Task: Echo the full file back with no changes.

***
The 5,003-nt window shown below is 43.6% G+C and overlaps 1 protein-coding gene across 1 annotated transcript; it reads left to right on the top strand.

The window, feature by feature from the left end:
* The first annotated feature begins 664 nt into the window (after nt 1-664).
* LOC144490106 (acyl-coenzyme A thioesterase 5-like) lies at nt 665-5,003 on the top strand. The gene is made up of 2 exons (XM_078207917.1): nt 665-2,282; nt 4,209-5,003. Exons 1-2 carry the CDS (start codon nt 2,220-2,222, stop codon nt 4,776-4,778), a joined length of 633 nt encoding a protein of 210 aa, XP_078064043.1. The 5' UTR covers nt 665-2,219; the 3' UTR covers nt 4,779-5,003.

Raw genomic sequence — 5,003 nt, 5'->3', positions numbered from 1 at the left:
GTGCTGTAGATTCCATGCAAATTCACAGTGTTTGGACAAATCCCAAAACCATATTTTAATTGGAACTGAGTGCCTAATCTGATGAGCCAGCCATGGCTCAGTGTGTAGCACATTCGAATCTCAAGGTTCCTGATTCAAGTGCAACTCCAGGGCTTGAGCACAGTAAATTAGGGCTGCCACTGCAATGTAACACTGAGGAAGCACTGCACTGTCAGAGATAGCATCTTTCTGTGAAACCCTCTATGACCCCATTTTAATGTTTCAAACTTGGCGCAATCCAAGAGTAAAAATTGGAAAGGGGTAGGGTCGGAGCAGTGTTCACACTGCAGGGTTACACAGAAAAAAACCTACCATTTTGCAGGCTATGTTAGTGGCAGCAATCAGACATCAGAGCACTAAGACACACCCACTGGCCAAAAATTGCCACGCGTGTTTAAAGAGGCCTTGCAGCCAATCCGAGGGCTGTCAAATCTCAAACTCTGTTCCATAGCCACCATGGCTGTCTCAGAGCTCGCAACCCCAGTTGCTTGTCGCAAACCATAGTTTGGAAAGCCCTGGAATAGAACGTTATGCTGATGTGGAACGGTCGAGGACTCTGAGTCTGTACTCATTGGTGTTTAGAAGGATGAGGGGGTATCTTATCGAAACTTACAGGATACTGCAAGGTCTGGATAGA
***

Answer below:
The 5,003-nt window shown below is 43.6% G+C and overlaps 1 protein-coding gene across 1 annotated transcript; it reads left to right on the top strand.

The window, feature by feature from the left end:
* The first annotated feature begins 664 nt into the window (after nt 1-664).
* LOC144490106 (acyl-coenzyme A thioesterase 5-like) lies at nt 665-5,003 on the top strand. The gene is made up of 2 exons (XM_078207917.1): nt 665-2,282; nt 4,209-5,003. Exons 1-2 carry the CDS (start codon nt 2,220-2,222, stop codon nt 4,776-4,778), a joined length of 633 nt encoding a protein of 210 aa, XP_078064043.1. The 5' UTR covers nt 665-2,219; the 3' UTR covers nt 4,779-5,003.

Raw genomic sequence — 5,003 nt, 5'->3', positions numbered from 1 at the left:
GTGCTGTAGATTCCATGCAAATTCACAGTGTTTGGACAAATCCCAAAACCATATTTTAATTGGAACTGAGTGCCTAATCTGATGAGCCAGCCATGGCTCAGTGTGTAGCACATTCGAATCTCAAGGTTCCTGATTCAAGTGCAACTCCAGGGCTTGAGCACAGTAAATTAGGGCTGCCACTGCAATGTAACACTGAGGAAGCACTGCACTGTCAGAGATAGCATCTTTCTGTGAAACCCTCTATGACCCCATTTTAATGTTTCAAACTTGGCGCAATCCAAGAGTAAAAATTGGAAAGGGGTAGGGTCGGAGCAGTGTTCACACTGCAGGGTTACACAGAAAAAAACCTACCATTTTGCAGGCTATGTTAGTGGCAGCAATCAGACATCAGAGCACTAAGACACACCCACTGGCCAAAAATTGCCACGCGTGTTTAAAGAGGCCTTGCAGCCAATCCGAGGGCTGTCAAATCTCAAACTCTGTTCCATAGCCACCATGGCTGTCTCAGAGCTCGCAACCCCAGTTGCTTGTCGCAAACCATAGTTTGGAAAGCCCTGGAATAGAACGTTATGCTGATGTGGAACGGTCGAGGACTCTGAGTCTGTACTCATTGGTGTTTAGAAGGATGAGGGGGTATCTTATCGAAACTTACAGGATACTGCAAGGTCTGGATAGA